UK inflation has risen to 10.1% in July, the first time it’s hit double digits in 40 years, according to the ONS – up from 9.4% in June. Driven by rising costs in energy, food and fuel, this has resulted in a drastic drop in funding and valuations across the startup arena, with a damning report from Tech Nation revealing that 50% of earlier-stage startups were struggling to scale beyond the seed and pre-seed stages. Whilst almost a quarter of British tech companies made it to series C or exit stage in 2021, it is evident that more could be done to nurture startups at the early stage. After what has been a surprising turn of events for the startup sector, Nayan Gala, growth strategist and founder of global startup investment banking platform, JPIN, explains that businesses should now lean on other economies for some of the most crucial ingredients needed to scale – primarily funding, operation and talent.
Currently, businesses are struggling with low growth, investment and a skills shortage, meaning that employers are having to pay more to retain talent and for general costs of operations. This comes after Britain’s record year for tech investment and IPOs in 2021, and now, new data from Startups Magazine shows that 1-in-5 of UK startups fail in the first year – this increases to 60% within the first three years. Further to this, a new study from iwoca found that SMEs are borrowing more to improve their cash flow, after a record decline in capital from investors, and financial support from the government. The report found that the demand for loans over £200,000 rose by eight percentage points between the first two quarters of 2022.
In what Gala describes as a pivotal moment for startups across the country, he explains that early-stage businesses should use this time to build resilience and improve their business models to increase their chance of success in the future. This includes being more prepared in managing finances and sourcing investment from different routes. Whilst business bank loans are primarily the main vehicles of wealth used by British firms, soaring inflation and rising interest rates mean that this could no longer be the best route due to the current economic turbulence. Sourcing international investment from countries that are suffering less amidst the downturn is becoming an increasingly attractive option, but firms need to have the right expertise on board to access capital from different territories.
Britain’s skills shortage has also been a driving factor in the stunted growth of UK firms. Employers are currently spending more just to retain staff, as the Great Resignation continues to fuel workers’ motives across the country. Research from the CIPD and the University of Birmingham has revealed that one-in-five (20%) of workers say it’s likely they will quit their current role in the next 12 months, whilst the ONS found that the number of job vacancies in April to June this year rose to almost 1.3 million. That being said, Gala explains that there is still a global surplus of skilled workers that employers should consider that can even work remotely. He states that the world’s emerging markets still hold an illustrious array of talent, not just in skill but also in leadership and the ability to navigate complex situations – particularly when it comes to scaling organisations.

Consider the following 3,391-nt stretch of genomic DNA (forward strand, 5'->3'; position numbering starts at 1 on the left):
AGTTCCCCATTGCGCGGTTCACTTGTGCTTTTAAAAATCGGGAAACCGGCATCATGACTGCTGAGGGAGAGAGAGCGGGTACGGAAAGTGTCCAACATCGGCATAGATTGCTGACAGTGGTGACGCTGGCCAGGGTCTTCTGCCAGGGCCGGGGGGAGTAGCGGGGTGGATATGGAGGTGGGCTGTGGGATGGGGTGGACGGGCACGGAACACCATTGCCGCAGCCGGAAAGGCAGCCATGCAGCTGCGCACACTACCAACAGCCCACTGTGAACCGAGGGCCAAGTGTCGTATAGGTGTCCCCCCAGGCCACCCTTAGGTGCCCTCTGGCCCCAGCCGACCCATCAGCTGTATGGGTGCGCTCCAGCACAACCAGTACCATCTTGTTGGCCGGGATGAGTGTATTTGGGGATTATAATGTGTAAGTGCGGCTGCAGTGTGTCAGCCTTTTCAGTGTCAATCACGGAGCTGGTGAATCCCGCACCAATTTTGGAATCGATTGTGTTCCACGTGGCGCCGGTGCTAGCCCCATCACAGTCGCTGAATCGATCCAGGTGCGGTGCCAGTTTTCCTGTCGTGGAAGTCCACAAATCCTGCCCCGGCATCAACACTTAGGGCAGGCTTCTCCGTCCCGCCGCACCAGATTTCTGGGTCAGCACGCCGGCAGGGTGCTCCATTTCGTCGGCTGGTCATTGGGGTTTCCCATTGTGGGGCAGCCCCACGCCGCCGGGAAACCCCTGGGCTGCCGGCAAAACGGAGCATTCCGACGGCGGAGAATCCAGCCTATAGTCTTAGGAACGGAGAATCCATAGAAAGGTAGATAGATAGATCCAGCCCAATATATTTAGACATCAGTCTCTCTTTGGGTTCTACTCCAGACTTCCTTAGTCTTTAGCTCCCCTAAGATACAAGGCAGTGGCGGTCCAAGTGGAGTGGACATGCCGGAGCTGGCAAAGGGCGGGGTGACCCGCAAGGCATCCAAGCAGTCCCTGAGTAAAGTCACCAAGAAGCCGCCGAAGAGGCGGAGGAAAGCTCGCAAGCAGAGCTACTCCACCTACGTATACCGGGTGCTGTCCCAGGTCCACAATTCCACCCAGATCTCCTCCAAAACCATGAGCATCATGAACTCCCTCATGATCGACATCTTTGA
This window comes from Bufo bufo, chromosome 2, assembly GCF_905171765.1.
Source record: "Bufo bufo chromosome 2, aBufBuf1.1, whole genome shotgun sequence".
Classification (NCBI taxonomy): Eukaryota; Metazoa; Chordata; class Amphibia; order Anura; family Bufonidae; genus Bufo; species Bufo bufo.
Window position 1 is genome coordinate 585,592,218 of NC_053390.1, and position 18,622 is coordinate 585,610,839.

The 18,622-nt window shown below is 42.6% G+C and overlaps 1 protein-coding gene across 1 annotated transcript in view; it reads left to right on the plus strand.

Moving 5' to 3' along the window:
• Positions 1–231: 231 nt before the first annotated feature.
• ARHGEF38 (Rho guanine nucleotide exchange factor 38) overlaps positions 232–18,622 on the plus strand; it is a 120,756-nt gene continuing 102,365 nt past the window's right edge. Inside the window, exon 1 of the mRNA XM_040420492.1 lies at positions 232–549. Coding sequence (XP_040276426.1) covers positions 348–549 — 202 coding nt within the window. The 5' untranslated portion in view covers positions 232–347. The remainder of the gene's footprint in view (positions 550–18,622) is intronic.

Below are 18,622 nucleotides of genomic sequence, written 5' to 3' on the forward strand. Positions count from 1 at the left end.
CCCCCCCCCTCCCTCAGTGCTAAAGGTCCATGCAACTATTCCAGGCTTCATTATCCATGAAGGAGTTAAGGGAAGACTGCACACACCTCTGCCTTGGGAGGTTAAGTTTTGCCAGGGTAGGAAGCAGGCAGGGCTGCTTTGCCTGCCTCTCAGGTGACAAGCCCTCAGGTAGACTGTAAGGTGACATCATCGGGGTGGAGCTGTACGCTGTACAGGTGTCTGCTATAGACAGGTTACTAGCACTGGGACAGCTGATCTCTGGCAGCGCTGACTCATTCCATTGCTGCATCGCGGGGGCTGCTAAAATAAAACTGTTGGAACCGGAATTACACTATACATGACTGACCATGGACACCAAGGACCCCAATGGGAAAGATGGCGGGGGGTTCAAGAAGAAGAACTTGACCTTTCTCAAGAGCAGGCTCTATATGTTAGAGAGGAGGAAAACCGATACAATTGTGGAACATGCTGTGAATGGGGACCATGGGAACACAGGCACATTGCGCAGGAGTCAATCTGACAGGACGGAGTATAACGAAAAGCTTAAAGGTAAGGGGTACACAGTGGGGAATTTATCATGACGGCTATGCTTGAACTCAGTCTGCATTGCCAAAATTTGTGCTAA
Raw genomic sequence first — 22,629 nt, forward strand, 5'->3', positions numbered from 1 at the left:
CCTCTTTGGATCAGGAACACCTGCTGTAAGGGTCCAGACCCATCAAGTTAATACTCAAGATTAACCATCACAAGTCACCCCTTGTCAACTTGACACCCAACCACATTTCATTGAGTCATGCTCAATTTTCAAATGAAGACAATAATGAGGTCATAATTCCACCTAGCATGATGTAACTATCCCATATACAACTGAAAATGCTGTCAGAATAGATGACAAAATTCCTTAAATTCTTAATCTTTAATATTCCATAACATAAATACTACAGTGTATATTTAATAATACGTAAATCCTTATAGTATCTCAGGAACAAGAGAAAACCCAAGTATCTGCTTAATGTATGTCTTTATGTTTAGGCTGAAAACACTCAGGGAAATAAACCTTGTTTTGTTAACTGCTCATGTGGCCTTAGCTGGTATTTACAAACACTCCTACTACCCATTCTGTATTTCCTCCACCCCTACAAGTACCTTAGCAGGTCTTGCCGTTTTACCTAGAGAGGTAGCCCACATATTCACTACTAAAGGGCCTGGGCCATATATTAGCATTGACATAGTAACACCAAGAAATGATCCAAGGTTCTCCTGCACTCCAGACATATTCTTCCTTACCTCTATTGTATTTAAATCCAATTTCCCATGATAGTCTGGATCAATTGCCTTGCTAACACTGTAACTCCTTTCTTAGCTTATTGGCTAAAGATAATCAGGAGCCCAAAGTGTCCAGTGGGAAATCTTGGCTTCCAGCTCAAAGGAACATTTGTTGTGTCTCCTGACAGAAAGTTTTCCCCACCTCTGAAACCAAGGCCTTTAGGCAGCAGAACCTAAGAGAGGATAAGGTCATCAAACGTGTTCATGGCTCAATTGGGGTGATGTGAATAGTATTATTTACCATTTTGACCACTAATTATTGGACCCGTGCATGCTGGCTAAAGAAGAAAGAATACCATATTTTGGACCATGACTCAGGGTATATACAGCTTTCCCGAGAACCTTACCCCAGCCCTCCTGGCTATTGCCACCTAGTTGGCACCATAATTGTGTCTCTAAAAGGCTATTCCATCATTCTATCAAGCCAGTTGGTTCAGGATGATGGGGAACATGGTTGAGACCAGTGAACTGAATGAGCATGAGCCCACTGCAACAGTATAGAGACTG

Nayan Gala, growth strategist and founder of JPIN, comments: “Startups and early-stage businesses should not panic amidst the current landscape – there are investors that are still looking to invest in firms to expand their portfolios. The main difference is that they are narrowing down their choices and being more vigilant with their capital.
“Firms must now use their time to build resilience and solidify their business strategy in preparation for the future. From my experience working across the startup sector in various countries, there are usually alternative options to source investment and talent. It may now be time for British firms to look outside their comfort zone and lean on other economies for opportunities to boost capital and expand their workforce.
“Startups are ultimately crucial to the economy, as countries need tech innovation to stimulate growth. SMEs across the UK would benefit hugely from the government spending a higher percentage of its procurement budget on helping these firms. However, in the absence of this, there is still a wealth of options out there that can help fill this gap including international funding and talent that could potentially act as a lifeline to many UK businesses – particularly early-stage firms.”
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